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The Cosmic Inflation Controversy

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posted on May, 19 2017 @ 12:59 PM
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a reply to: HeliocentricFantasy


The way the observable universe is structured points to us being in the center. This has nothing to do with us being in the center of our observable universe, which would be a given, but the discovered structure of concentric rings shows that we truly are at the center. All based on the distribution of cosmic background radiation.

The ones 'discovered' by Roger Penrose?

Hahaha!




posted on May, 19 2017 @ 01:01 PM
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a reply to: TarzanBeta


The really interesting thing about the universe is that everything seems to be at the center of it - not just us.

Exactly.



posted on May, 19 2017 @ 01:04 PM
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a reply to: HeliocentricFantasy

Don't you realize that if inflation doesn't occur then the Copernican Principle is no longer in doubt and Krauss's concerns vanish?



posted on May, 19 2017 @ 03:02 PM
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originally posted by: Astyanax
a reply to: HeliocentricFantasy

Don't you realize that if inflation doesn't occur then the Copernican Principle is no longer in doubt and Krauss's concerns vanish?


On top of that, we will have to recognize a well-oiled machine... The very thing that geocentrists/flatearthers (although wrong), want so badly to be proven.

Although, a well-oiled machine doesn't need to be a snowglobe.



posted on May, 19 2017 @ 06:18 PM
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So any of you going to debunk the data from both the Wilkinson Microwave Anisotropy Probe and the Planck mission that shows we are at the center.





Exactly.


No, not at all. As I explained already, the data shows an allignment of the observable universe with the ecliptic plane. You simply ignore, or don't understand this perhaps, maybe you should start with reading the Wikipedia link I posted.

Once more, it has nothing to do with being at the center of our field of vision. The point is that the way the universe is structured, points to a center that we happen to be in.

The scientific community agreed that the data does in fact suggest that we are at the center of this structure, but most argued that the data was not correct. Again, this has nothing to do with being at the center of your field of view, and off course, had this been the argument, it would have never gotten any attention in the first place, since that would be obvious to anyone.

Funny how you guys think that you can simply debunk this thing with such an argument, it shows that you are completely missing the point here.

So they awaited the data from the Planck mission but it showed the same thing only in more detail.......



Data from the Planck Telescope published in 2013 has since found stronger evidence for the anisotropy.[16] "For a long time, part of the community was hoping that this would go away, but it hasn’t," says Dominik Schwarz of the University of Bielefeld in Germany.[17]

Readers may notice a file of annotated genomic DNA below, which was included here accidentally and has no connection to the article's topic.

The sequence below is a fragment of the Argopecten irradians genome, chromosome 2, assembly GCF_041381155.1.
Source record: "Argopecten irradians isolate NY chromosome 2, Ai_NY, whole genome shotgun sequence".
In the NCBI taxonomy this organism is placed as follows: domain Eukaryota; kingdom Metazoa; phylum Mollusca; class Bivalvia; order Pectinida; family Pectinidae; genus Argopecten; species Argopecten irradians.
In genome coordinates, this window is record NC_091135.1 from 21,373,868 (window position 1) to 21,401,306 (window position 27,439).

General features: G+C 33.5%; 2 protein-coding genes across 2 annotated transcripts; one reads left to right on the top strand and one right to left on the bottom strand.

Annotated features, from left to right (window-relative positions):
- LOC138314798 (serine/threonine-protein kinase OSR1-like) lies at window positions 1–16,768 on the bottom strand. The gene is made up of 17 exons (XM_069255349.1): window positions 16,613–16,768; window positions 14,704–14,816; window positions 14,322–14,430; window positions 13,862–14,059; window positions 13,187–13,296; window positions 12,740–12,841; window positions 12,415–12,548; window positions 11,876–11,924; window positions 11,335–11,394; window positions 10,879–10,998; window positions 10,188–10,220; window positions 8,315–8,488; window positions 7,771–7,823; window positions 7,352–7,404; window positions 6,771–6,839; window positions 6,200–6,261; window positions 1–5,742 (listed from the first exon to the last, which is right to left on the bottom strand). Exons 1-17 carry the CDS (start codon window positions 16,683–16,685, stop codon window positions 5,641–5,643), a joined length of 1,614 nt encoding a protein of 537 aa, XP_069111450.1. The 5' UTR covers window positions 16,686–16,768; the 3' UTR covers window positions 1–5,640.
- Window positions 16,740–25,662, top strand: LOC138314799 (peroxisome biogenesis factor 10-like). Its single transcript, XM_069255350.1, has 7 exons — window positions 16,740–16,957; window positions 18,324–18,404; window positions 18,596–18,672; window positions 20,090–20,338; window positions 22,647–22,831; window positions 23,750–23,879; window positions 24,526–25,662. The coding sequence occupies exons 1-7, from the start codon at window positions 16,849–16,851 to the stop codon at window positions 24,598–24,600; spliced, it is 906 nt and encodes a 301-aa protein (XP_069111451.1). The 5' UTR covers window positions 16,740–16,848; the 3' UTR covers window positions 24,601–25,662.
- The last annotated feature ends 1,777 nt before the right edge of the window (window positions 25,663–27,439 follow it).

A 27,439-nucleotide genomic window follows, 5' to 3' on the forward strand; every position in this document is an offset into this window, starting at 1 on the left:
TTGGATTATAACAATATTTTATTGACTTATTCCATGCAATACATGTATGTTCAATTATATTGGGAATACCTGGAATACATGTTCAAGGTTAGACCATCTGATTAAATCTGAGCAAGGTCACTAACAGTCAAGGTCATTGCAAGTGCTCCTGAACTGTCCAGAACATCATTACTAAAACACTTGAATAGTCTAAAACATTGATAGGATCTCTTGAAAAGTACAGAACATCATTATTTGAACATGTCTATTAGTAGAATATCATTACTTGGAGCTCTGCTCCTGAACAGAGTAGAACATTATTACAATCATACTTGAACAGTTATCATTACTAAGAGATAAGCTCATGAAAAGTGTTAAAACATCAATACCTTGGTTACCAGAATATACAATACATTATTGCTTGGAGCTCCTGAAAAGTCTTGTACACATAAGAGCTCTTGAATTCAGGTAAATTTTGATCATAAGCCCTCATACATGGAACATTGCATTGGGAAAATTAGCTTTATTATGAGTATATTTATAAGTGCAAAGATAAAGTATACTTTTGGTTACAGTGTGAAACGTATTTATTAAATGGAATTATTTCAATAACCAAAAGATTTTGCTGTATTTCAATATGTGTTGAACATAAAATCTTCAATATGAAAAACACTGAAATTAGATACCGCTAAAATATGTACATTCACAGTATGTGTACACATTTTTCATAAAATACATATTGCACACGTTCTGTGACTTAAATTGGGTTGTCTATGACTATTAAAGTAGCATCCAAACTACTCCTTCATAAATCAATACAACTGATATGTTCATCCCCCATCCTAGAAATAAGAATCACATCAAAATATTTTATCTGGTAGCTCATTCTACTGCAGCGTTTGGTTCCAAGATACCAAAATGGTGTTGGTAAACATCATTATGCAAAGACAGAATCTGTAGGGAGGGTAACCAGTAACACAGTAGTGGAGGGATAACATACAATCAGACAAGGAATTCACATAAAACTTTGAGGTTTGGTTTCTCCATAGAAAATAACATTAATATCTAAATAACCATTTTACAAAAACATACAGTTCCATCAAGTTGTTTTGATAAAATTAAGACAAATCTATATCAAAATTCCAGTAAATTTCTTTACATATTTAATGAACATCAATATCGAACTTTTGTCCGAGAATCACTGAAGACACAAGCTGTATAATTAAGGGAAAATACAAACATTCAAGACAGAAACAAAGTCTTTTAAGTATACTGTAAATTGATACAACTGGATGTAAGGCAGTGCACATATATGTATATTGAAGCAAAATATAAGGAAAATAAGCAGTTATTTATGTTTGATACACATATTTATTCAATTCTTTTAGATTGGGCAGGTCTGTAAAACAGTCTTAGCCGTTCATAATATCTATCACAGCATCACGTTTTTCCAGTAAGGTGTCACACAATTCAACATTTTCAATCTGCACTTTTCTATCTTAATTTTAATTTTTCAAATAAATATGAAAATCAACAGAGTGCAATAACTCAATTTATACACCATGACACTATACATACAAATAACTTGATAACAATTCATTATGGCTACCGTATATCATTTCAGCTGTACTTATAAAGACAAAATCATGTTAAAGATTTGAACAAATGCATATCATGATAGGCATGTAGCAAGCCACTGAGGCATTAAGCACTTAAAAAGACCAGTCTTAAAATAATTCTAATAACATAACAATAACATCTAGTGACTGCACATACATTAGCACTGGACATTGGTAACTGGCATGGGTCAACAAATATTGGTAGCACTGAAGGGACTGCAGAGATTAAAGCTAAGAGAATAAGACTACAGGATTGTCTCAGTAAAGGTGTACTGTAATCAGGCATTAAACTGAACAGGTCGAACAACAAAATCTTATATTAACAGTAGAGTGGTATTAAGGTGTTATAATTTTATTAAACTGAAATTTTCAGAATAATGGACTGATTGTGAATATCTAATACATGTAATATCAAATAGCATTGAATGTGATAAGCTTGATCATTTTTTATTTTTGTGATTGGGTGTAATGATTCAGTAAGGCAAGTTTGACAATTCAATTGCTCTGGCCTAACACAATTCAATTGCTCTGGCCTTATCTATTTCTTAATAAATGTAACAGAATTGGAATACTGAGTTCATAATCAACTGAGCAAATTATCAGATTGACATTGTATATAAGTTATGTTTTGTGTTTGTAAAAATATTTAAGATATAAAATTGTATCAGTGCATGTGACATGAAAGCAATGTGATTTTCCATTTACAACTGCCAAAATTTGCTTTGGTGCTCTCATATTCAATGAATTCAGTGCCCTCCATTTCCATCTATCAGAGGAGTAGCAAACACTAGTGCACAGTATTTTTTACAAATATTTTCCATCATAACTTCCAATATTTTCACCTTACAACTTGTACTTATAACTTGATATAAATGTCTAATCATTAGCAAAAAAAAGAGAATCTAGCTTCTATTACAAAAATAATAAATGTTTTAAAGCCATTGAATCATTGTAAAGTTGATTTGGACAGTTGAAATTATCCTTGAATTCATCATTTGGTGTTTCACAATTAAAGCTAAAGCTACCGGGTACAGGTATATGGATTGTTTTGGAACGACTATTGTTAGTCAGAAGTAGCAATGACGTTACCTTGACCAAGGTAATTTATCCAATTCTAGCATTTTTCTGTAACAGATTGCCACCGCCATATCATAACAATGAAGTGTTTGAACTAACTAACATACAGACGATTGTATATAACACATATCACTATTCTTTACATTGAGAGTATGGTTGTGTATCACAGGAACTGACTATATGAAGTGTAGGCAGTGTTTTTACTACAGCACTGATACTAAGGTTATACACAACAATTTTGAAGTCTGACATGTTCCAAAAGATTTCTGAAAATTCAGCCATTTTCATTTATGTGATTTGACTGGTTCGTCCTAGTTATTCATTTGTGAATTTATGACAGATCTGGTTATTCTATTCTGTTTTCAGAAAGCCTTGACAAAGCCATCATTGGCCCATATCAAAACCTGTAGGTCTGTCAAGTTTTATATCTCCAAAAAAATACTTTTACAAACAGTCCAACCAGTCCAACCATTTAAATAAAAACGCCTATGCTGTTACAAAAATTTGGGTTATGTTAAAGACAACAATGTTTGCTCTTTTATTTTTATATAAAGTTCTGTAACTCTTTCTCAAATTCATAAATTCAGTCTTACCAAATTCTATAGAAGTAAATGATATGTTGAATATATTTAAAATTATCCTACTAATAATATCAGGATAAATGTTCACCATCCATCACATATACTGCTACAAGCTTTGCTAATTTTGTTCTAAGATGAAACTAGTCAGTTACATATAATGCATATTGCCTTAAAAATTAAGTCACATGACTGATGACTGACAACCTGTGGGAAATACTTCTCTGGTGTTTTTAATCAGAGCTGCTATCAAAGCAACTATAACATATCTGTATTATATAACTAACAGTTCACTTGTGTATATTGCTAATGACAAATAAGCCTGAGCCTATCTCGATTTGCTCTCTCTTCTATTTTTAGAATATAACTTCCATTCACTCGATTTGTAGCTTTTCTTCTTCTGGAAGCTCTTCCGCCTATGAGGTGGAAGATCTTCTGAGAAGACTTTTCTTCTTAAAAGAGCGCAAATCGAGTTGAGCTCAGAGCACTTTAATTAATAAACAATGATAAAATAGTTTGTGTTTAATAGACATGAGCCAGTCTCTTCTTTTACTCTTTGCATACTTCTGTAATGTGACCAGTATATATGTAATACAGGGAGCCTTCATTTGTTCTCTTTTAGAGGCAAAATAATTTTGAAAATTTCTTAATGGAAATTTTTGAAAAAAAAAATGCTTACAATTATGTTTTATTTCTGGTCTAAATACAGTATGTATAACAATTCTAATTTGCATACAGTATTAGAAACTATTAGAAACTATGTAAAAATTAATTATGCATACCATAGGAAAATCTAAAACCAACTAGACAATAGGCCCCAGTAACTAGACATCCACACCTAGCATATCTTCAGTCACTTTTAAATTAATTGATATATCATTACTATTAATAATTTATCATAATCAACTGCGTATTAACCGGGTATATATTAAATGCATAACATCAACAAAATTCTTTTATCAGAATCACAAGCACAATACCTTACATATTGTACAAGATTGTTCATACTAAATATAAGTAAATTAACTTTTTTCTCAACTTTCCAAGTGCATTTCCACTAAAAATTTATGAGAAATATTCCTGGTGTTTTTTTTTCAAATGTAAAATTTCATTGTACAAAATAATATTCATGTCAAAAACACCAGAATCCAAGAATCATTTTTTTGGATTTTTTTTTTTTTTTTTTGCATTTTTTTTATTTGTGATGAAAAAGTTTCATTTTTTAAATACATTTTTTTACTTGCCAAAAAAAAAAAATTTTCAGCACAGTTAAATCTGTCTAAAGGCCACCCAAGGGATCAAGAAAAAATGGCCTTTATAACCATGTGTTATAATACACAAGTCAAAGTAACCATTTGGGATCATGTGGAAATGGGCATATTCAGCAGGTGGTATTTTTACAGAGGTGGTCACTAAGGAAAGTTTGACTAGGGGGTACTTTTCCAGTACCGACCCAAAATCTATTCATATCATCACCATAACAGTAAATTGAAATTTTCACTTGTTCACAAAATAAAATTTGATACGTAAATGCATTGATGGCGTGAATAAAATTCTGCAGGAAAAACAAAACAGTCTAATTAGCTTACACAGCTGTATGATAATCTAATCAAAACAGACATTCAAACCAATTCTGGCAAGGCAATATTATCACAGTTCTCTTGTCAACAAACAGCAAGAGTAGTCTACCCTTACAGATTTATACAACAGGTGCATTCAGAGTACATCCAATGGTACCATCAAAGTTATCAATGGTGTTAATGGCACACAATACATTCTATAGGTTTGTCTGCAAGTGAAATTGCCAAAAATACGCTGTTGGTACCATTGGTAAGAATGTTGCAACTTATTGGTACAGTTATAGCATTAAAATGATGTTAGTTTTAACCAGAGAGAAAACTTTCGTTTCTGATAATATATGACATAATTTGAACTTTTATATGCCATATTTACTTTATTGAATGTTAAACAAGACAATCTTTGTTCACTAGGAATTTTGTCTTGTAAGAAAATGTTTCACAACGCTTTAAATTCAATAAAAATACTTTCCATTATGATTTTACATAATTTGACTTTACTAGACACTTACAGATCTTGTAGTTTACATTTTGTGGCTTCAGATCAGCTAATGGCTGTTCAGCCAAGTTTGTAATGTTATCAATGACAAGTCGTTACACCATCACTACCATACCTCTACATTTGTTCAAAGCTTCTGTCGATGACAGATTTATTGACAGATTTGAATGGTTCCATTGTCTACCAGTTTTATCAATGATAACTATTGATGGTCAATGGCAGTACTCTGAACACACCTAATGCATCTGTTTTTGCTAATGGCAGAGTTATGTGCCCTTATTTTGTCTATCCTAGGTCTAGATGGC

Are you guys going to make it go away once you have catched on?


edit on 19-5-2017 by HeliocentricFantasy because: (no reason given)



posted on May, 19 2017 @ 06:46 PM
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originally posted by: HeliocentricFantasy
So any of you going to debunk the data from both the Wilkinson Microwave Anisotropy Probe and the Planck mission that shows we are at the center.





Exactly.


No, not at all. As I explained already, the data shows an allignment of the observable universe with the ecliptic plane. You simply ignore, or don't understand this perhaps, maybe you should start with reading the Wikipedia link I posted.

Once more, it has nothing to do with being at the center of our field of vision. The point is that the way the universe is structured, points to a center that we happen to be in.

The scientific community agreed that the data does in fact suggest that we are at the center of this structure, but most argued that the data was not correct. Again, this has nothing to do with being at the center of your field of view, and off course, had this been the argument, it would have never gotten any attention in the first place, since that would be obvious to anyone.

Funny how you guys think that you can simply debunk this thing with such an argument, it shows that you are completely missing the point here.

So they awaited the data from the Planck mission but it showed the same thing only in more detail.......



Data from the Planck Telescope published in 2013 has since found stronger evidence for the anisotropy.[16] "For a long time, part of the community was hoping that this would go away, but it hasn’t," says Dominik Schwarz of the University of Bielefeld in Germany.[17]


Are you guys going to make it go away once you have catched on?



The scientific community ignored c.

I don't know why... But I do know that collectives are usually more foolish than individuals.

The irony is that you want to use what you claim the scientific community thinks to back up your ideas that the scientific community doesn't think....!

Just like some of us.

The difference here is that you are not seeing the universe - you're seeing information. Use your mind, Luke.



posted on May, 19 2017 @ 06:48 PM
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a reply to: TarzanBeta

So Betaboy is not going to debunk the data. Thought so.



posted on May, 19 2017 @ 06:53 PM
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originally posted by: HeliocentricFantasy
a reply to: TarzanBeta

So Betaboy is not going to debunk the data. Thought so.



The data cannot be debunked.

It's the interpretation of the data we should be considering.

And, please, don't mistake me for a beta wolf.



posted on May, 19 2017 @ 07:03 PM
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a reply to: TarzanBeta




It's the interpretation of the data we should be considering.


Let me hear your interpretation. Sofar actual scientists could only come up with the excuse that the data must have been inaccurate. The new data showed the same thing, but in more detail.

So what is your expert interpretation.





And, please, don't mistake me for a beta wolf.


I will not mistake you for a wolf.



posted on May, 19 2017 @ 07:07 PM
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originally posted by: HeliocentricFantasy
a reply to: TarzanBeta




It's the interpretation of the data we should be considering.


Let me hear your interpretation. Sofar actual scientists could only come up with the excuse that the data must have been inaccurate. The new data showed the same thing, but in more detail.

So what is your expert interpretation.





And, please, don't mistake me for a beta wolf.


I will not mistake you for a wolf.


Read the thread.

You're right; I'm a lion.



posted on May, 19 2017 @ 07:13 PM
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a reply to: TarzanBeta




Read the thread.


Wow, nice cop out.